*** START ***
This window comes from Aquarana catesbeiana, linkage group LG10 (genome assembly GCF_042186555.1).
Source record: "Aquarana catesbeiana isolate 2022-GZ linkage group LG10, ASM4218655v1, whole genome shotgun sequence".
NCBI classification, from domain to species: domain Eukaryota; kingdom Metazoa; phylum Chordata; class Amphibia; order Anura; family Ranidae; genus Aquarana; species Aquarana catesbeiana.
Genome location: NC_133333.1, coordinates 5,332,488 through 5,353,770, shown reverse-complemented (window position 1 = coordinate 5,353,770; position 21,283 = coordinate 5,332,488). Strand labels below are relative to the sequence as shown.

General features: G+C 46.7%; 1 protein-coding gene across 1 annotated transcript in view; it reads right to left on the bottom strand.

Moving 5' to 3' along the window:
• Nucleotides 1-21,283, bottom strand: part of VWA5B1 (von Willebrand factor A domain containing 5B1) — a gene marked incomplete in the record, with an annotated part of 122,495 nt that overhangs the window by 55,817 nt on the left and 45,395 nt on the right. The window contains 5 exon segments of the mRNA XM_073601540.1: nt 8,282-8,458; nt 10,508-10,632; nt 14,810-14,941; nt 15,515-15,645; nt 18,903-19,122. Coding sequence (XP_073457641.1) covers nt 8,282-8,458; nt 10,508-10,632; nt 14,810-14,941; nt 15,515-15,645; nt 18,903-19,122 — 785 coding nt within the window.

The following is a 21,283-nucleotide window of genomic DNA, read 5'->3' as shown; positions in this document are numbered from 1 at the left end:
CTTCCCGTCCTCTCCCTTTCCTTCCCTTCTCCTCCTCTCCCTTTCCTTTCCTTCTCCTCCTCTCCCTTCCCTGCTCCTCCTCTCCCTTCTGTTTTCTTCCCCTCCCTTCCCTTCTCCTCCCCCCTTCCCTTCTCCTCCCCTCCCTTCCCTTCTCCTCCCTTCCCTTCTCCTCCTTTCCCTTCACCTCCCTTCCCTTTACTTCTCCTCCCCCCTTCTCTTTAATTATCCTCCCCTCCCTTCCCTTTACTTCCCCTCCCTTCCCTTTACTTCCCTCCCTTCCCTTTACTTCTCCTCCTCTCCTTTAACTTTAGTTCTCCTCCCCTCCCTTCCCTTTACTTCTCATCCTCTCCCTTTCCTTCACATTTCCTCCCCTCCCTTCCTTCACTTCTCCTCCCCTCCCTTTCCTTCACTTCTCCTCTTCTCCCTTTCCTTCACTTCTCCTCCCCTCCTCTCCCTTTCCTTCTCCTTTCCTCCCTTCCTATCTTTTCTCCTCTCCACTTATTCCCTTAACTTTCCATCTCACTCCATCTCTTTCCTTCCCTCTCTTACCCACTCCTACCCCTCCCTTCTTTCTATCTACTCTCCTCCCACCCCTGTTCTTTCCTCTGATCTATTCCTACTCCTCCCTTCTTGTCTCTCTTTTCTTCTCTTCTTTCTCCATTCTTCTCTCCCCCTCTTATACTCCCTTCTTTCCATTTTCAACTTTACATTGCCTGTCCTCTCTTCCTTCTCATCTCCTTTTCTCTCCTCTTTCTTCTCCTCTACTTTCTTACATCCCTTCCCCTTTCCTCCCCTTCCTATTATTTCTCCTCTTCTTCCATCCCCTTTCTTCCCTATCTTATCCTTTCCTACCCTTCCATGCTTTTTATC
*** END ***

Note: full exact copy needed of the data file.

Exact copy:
This window comes from Aquarana catesbeiana, linkage group LG10 (genome assembly GCF_042186555.1).
Source record: "Aquarana catesbeiana isolate 2022-GZ linkage group LG10, ASM4218655v1, whole genome shotgun sequence".
NCBI classification, from domain to species: domain Eukaryota; kingdom Metazoa; phylum Chordata; class Amphibia; order Anura; family Ranidae; genus Aquarana; species Aquarana catesbeiana.
Genome location: NC_133333.1, coordinates 5,332,488 through 5,353,770, shown reverse-complemented (window position 1 = coordinate 5,353,770; position 21,283 = coordinate 5,332,488). Strand labels below are relative to the sequence as shown.

General features: G+C 46.7%; 1 protein-coding gene across 1 annotated transcript in view; it reads right to left on the bottom strand.

Moving 5' to 3' along the window:
• Nucleotides 1-21,283, bottom strand: part of VWA5B1 (von Willebrand factor A domain containing 5B1) — a gene marked incomplete in the record, with an annotated part of 122,495 nt that overhangs the window by 55,817 nt on the left and 45,395 nt on the right. The window contains 5 exon segments of the mRNA XM_073601540.1: nt 8,282-8,458; nt 10,508-10,632; nt 14,810-14,941; nt 15,515-15,645; nt 18,903-19,122. Coding sequence (XP_073457641.1) covers nt 8,282-8,458; nt 10,508-10,632; nt 14,810-14,941; nt 15,515-15,645; nt 18,903-19,122 — 785 coding nt within the window.

The following is a 21,283-nucleotide window of genomic DNA, read 5'->3' as shown; positions in this document are numbered from 1 at the left end:
CTTCCCGTCCTCTCCCTTTCCTTCCCTTCTCCTCCTCTCCCTTTCCTTTCCTTCTCCTCCTCTCCCTTCCCTGCTCCTCCTCTCCCTTCTGTTTTCTTCCCCTCCCTTCCCTTCTCCTCCCCCCTTCCCTTCTCCTCCCCTCCCTTCCCTTCTCCTCCCTTCCCTTCTCCTCCTTTCCCTTCACCTCCCTTCCCTTTACTTCTCCTCCCCCCTTCTCTTTAATTATCCTCCCCTCCCTTCCCTTTACTTCCCCTCCCTTCCCTTTACTTCCCTCCCTTCCCTTTACTTCTCCTCCTCTCCTTTAACTTTAGTTCTCCTCCCCTCCCTTCCCTTTACTTCTCATCCTCTCCCTTTCCTTCACATTTCCTCCCCTCCCTTCCTTCACTTCTCCTCCCCTCCCTTTCCTTCACTTCTCCTCTTCTCCCTTTCCTTCACTTCTCCTCCCCTCCTCTCCCTTTCCTTCTCCTTTCCTCCCTTCCTATCTTTTCTCCTCTCCACTTATTCCCTTAACTTTCCATCTCACTCCATCTCTTTCCTTCCCTCTCTTACCCACTCCTACCCCTCCCTTCTTTCTATCTACTCTCCTCCCACCCCTGTTCTTTCCTCTGATCTATTCCTACTCCTCCCTTCTTGTCTCTCTTTTCTTCTCTTCTTTCTCCATTCTTCTCTCCCCCTCTTATACTCCCTTCTTTCCATTTTCAACTTTACATTGCCTGTCCTCTCTTCCTTCTCATCTCCTTTTCTCTCCTCTTTCTTCTCCTCTACTTTCTTACATCCCTTCCCCTTTCCTCCCCTTCCTATTATTTCTCCTCTTCTTCCATCCCCTTTCTTCCCTATCTTATCCTTTCCTACCCTTCCATGCTTTTTATC